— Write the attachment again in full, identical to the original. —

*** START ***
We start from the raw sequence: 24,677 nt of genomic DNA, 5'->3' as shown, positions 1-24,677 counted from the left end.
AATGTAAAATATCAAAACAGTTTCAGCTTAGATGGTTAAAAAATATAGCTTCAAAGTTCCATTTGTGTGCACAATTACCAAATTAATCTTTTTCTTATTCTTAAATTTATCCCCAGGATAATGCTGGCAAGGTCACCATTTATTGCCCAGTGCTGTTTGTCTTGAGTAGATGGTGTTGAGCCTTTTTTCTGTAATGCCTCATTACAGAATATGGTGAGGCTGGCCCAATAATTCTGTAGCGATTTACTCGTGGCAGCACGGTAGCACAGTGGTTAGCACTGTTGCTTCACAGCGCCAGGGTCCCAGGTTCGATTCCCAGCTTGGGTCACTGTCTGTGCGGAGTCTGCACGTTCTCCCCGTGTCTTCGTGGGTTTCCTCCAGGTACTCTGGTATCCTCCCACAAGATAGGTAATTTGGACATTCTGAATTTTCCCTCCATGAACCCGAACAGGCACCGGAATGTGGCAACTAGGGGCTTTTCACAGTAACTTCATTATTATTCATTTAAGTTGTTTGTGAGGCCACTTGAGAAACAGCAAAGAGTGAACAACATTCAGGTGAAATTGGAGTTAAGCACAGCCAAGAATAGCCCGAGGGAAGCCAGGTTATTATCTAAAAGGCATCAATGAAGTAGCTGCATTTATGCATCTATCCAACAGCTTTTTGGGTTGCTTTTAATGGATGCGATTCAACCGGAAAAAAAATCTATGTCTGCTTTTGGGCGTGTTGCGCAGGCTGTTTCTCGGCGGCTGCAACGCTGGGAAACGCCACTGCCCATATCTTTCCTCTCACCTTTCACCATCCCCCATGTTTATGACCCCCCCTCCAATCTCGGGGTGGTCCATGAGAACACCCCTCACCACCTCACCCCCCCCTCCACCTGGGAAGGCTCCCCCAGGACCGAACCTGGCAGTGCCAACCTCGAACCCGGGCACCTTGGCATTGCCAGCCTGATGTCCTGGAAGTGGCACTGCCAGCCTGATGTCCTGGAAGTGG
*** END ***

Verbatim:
We start from the raw sequence: 24,677 nt of genomic DNA, 5'->3' as shown, positions 1-24,677 counted from the left end.
AATGTAAAATATCAAAACAGTTTCAGCTTAGATGGTTAAAAAATATAGCTTCAAAGTTCCATTTGTGTGCACAATTACCAAATTAATCTTTTTCTTATTCTTAAATTTATCCCCAGGATAATGCTGGCAAGGTCACCATTTATTGCCCAGTGCTGTTTGTCTTGAGTAGATGGTGTTGAGCCTTTTTTCTGTAATGCCTCATTACAGAATATGGTGAGGCTGGCCCAATAATTCTGTAGCGATTTACTCGTGGCAGCACGGTAGCACAGTGGTTAGCACTGTTGCTTCACAGCGCCAGGGTCCCAGGTTCGATTCCCAGCTTGGGTCACTGTCTGTGCGGAGTCTGCACGTTCTCCCCGTGTCTTCGTGGGTTTCCTCCAGGTACTCTGGTATCCTCCCACAAGATAGGTAATTTGGACATTCTGAATTTTCCCTCCATGAACCCGAACAGGCACCGGAATGTGGCAACTAGGGGCTTTTCACAGTAACTTCATTATTATTCATTTAAGTTGTTTGTGAGGCCACTTGAGAAACAGCAAAGAGTGAACAACATTCAGGTGAAATTGGAGTTAAGCACAGCCAAGAATAGCCCGAGGGAAGCCAGGTTATTATCTAAAAGGCATCAATGAAGTAGCTGCATTTATGCATCTATCCAACAGCTTTTTGGGTTGCTTTTAATGGATGCGATTCAACCGGAAAAAAAATCTATGTCTGCTTTTGGGCGTGTTGCGCAGGCTGTTTCTCGGCGGCTGCAACGCTGGGAAACGCCACTGCCCATATCTTTCCTCTCACCTTTCACCATCCCCCATGTTTATGACCCCCCCTCCAATCTCGGGGTGGTCCATGAGAACACCCCTCACCACCTCACCCCCCCCTCCACCTGGGAAGGCTCCCCCAGGACCGAACCTGGCAGTGCCAACCTCGAACCCGGGCACCTTGGCATTGCCAGCCTGATGTCCTGGAAGTGGCACTGCCAGCCTGATGTCCTGGAAGTGG